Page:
How many times have you asked yourself, 'Where has the time gone?'And how many times have you tried to answer that question?
We are instantly flooded with information from the moment we turn on the computer, and our voracious appetite to know everything - from Wall Street's financial forecasts to what Lady Gaga and Kelly Osbourne are feuding about - lets the time-eating monsters steal precious mintues from your day.
If you focused on how your time is getting away from you, chances are you could find a way to capture more time for doing the things you want to do without having to feel guilty about the things you should have done, but didn't.
Here are the top places the time-eating monster most likely feasts upon:
Email. Everybody needs to keep up with their clients, family, other people's family, business associates, and those we want to have as business associates. Email could account for the biggest waste of time in a person's day. When you spend more time on email at the expense of other important tasks, and before you know it, wham, the best part of your day has been devoured by the email-eating monsters.. Email, in a sense, has become an obsession.
Solution. Set aside a specific amount of time to deal with email, and stick to it. Just as doctors, corporate executives, and highly productive people keep to a schedule, consider adopting a more managed approach to how much time you devote to email.
Internet surfing. Computer websites, like Google and Yahoo, are coated with dozens of distractions that will take you off course. It's tempting to click on the headline taunting you to discover the best places to invest, how a boy, abducted 19 years ago, was recently found, or Hollywood's latest scandal.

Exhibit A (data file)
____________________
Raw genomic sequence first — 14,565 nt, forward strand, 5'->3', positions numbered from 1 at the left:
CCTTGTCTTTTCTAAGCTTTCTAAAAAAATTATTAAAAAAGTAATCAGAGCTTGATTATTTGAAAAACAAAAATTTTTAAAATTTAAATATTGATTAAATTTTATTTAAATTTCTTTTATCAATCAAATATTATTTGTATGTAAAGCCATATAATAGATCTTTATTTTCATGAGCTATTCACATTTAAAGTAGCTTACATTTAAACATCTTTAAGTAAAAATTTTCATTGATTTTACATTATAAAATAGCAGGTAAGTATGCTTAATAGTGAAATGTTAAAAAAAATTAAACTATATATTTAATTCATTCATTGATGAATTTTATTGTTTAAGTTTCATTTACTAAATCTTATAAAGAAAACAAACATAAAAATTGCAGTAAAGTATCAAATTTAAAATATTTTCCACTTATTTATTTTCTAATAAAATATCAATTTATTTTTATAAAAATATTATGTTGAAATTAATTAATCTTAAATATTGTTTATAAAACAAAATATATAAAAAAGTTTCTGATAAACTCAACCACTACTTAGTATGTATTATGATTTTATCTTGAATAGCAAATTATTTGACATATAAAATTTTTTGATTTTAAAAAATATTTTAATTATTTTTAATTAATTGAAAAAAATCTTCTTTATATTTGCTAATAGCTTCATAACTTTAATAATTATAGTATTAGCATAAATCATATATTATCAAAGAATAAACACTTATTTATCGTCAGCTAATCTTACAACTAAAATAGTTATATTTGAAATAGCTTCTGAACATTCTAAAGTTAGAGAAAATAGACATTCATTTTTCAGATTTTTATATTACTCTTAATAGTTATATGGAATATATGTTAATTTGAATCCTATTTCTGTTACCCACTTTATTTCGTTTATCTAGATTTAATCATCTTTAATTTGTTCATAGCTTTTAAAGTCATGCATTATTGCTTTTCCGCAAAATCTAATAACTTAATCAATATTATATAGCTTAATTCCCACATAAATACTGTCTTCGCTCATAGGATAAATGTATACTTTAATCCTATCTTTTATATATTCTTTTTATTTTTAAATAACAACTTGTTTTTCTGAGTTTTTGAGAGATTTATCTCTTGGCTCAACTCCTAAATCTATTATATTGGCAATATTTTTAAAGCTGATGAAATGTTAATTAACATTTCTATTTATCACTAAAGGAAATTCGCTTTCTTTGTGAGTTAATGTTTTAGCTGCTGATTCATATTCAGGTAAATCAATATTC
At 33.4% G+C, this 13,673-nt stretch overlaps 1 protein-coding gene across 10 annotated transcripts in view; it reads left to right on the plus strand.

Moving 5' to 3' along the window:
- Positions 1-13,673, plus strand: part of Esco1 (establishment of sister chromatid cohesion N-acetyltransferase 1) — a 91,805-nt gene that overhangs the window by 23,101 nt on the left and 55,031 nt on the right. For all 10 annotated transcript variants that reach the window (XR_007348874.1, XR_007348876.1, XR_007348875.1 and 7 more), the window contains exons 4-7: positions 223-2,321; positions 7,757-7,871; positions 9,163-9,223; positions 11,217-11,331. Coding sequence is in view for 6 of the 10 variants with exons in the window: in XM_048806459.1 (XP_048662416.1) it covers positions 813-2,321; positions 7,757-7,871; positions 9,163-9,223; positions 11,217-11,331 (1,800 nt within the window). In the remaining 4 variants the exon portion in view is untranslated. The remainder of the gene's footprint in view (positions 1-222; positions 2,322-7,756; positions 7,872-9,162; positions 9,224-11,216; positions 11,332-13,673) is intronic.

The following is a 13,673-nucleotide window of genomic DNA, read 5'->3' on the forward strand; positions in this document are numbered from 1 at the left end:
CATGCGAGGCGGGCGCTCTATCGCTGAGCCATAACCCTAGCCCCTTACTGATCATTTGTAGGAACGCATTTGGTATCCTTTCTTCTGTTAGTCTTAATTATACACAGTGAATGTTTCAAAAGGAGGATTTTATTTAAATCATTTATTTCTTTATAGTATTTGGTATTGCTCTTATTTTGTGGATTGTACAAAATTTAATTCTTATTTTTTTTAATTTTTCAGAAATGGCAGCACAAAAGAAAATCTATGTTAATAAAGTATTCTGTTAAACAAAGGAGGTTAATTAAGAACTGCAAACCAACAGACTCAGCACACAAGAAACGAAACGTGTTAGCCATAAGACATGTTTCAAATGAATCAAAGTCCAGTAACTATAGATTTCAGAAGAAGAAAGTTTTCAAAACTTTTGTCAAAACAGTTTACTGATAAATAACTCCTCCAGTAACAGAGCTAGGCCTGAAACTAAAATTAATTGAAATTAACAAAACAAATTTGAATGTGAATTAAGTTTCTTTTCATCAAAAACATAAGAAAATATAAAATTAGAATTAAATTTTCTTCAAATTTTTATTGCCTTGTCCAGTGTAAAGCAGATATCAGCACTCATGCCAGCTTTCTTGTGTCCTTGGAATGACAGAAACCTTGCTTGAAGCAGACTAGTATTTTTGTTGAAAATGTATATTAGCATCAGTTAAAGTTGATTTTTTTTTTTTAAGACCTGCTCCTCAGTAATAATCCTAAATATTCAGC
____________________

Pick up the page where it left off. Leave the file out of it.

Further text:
Solution. Discipline yourself to ignore the teasers. Unless the teaser takes you to a site that will help with your research, skip it. You can always come back to those tintilating headlines later. Stay focused; a good way to send the time-eating monster to feast at somebody else's table.
Telephones. Talking on the phone can consume an enormous amount of time. That's why 'gatekeepers' are so important. They screen calls. Since most of us don't have a gatekeeper, people have direct access to us - if we choose to let them through the gate. Even if the call goes to voicemail, the urge to respond remains. Telephone technology not only allows us to talk, text, email, surf the web, doodle, play games, and more. And we can even do it on the move. The time-eating telephone monster sees this opportunity as a massive smorgasbord for devouring time.
Solution. Decide which calls are a priority. Categorize them into business, social, family, and whatever other groups are relevant. Not every call needs immediate attention. If you feel the need to return the call sooner rather than later, make the call and explain to the person you'd like to schedule an appointment to talk with them when it's mutually convenient. Most people will appreciate the courtesy of a reply, however brief, and you keep control of your calendar.
Television. Television allows us a way to tune out and unwind, and that's not necessarily a bad thing. But flipping through the channels with your remote is akin to surfing the Internet. It's easy to get sucked into a program, and another, and another, even if there's no program that's particularly appealing. Many people don't even sit down for a meal together unless it's in front of the t.v.
Solution. Think of television as entertainment rather than a distraction. Plan to watch television only after you've spent some time with family, or finished dinner. While it's tempting for people who live alone to use television as their 'dinner partner,' consider listening to music while you eat. Your food will probably taste a lot more interesting when you pay attention to what you're eating, and the television time-eating monster will have to change its diet.
We're all human, and keeping connected with our fellow humans is an essential part of emotional well-being. But if you hope to get more out of day than you otherwise have, ask yourself, Is this time well spent?
If the answer's 'yes,' then the time-eating monster will take care of itself, leaving you guilt-free and with more time to keep to your intended goals.